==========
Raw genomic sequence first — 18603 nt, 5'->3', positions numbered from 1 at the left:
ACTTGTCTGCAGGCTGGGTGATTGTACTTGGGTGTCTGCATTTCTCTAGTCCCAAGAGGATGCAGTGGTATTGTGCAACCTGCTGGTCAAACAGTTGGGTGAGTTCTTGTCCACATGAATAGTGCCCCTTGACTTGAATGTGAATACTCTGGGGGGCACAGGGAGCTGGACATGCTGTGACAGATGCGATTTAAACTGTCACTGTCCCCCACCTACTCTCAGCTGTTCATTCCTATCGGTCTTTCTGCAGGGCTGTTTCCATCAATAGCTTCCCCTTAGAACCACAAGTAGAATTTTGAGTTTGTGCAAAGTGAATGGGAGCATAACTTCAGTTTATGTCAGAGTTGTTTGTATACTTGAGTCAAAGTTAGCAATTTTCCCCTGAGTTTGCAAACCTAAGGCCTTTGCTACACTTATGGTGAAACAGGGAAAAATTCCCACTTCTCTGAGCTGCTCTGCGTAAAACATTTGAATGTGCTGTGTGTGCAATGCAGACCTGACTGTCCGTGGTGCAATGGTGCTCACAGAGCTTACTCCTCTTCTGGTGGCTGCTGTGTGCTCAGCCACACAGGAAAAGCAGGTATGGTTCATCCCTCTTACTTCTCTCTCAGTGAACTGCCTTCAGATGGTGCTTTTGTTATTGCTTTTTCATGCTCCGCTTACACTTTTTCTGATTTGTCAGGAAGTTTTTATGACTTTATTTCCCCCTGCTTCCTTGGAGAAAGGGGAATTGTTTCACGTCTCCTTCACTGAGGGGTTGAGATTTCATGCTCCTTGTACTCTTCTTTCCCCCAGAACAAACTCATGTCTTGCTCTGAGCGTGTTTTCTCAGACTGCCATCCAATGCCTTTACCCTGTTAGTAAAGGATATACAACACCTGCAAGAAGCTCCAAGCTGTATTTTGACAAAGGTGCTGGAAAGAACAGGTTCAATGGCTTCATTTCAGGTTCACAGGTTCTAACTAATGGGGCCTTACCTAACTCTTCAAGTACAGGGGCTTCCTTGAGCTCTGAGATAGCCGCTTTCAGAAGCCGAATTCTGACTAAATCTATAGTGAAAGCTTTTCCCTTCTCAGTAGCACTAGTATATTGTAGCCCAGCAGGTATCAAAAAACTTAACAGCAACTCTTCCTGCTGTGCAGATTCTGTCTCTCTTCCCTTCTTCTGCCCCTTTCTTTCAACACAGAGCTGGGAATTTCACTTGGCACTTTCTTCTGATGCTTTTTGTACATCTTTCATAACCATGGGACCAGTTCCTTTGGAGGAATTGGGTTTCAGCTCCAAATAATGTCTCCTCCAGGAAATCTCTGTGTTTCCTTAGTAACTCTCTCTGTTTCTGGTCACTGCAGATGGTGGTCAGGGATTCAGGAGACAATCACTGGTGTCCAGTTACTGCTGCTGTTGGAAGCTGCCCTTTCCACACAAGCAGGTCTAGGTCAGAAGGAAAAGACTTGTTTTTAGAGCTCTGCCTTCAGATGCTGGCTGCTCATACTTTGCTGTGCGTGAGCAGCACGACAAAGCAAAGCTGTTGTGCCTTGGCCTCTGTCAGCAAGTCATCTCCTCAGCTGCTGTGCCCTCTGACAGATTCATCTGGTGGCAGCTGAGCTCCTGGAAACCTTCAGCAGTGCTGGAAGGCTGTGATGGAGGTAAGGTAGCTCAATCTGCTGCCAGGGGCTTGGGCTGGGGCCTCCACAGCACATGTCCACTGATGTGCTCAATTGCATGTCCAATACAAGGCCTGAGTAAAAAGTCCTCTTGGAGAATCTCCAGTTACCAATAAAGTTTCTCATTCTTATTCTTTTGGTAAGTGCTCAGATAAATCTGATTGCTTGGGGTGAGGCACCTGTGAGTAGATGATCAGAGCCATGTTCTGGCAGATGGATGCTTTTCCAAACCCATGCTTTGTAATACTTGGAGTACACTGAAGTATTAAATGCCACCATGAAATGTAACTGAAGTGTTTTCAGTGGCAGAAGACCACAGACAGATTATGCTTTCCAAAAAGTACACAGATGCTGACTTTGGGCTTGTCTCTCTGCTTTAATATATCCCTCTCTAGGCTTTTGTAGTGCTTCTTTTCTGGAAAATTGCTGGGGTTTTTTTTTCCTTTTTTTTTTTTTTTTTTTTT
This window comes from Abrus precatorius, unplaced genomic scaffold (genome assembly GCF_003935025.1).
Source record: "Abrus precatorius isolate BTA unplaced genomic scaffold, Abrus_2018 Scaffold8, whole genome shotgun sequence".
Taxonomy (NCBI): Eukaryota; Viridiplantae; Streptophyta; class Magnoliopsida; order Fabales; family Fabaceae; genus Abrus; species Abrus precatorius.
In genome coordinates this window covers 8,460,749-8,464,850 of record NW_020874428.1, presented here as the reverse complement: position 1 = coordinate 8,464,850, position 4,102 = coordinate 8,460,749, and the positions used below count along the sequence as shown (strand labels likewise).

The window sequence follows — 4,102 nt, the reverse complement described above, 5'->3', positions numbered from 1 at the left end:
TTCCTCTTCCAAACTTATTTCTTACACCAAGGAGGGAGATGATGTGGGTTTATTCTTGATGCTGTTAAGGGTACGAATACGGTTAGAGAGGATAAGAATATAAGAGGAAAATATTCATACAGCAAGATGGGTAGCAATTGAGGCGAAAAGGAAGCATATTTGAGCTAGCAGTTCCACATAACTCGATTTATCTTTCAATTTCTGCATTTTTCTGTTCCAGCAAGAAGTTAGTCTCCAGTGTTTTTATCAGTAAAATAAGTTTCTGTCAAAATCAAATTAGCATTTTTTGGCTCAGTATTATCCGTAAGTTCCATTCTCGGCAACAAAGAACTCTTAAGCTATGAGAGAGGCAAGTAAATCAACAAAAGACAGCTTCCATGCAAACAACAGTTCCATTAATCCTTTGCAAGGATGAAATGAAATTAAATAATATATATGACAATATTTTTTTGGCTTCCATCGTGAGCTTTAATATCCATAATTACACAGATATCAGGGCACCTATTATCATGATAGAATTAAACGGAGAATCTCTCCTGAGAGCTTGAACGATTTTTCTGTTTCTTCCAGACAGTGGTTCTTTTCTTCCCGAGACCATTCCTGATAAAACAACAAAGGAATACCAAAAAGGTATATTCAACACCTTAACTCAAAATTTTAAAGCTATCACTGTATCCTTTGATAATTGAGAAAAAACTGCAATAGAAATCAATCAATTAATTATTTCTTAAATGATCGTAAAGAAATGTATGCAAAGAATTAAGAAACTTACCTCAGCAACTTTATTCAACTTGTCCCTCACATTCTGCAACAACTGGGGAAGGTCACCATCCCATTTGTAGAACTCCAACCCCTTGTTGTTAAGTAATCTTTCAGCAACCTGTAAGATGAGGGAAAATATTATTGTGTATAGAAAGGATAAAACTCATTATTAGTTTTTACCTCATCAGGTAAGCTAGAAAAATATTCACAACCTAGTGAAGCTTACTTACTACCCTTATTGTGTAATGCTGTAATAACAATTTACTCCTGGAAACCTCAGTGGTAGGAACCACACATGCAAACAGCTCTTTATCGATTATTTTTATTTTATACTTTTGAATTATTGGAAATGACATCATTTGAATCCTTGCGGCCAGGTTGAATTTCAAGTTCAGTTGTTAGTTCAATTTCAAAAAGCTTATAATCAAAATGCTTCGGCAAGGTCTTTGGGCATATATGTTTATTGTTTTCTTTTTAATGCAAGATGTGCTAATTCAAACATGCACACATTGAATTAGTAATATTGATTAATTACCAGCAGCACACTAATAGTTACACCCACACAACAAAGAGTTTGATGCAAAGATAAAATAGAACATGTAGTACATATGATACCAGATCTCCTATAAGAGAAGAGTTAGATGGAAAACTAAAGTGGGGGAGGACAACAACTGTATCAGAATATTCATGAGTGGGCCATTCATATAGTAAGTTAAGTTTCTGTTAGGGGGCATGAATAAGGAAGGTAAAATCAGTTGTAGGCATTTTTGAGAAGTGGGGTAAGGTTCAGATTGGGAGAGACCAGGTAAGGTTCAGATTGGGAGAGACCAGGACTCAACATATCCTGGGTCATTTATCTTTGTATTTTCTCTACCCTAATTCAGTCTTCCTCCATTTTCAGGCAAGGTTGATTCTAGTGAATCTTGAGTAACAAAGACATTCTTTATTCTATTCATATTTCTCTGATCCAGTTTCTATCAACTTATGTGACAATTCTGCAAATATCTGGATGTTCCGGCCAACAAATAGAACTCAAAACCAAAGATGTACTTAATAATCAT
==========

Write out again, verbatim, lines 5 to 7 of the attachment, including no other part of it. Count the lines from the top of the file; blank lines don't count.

Taxonomy (NCBI): Eukaryota; Viridiplantae; Streptophyta; class Magnoliopsida; order Fabales; family Fabaceae; genus Abrus; species Abrus precatorius.
In genome coordinates this window covers 8,460,749-8,464,850 of record NW_020874428.1, presented here as the reverse complement: position 1 = coordinate 8,464,850, position 4,102 = coordinate 8,460,749, and the positions used below count along the sequence as shown (strand labels likewise).

The window sequence follows — 4,102 nt, the reverse complement described above, 5'->3', positions numbered from 1 at the left end: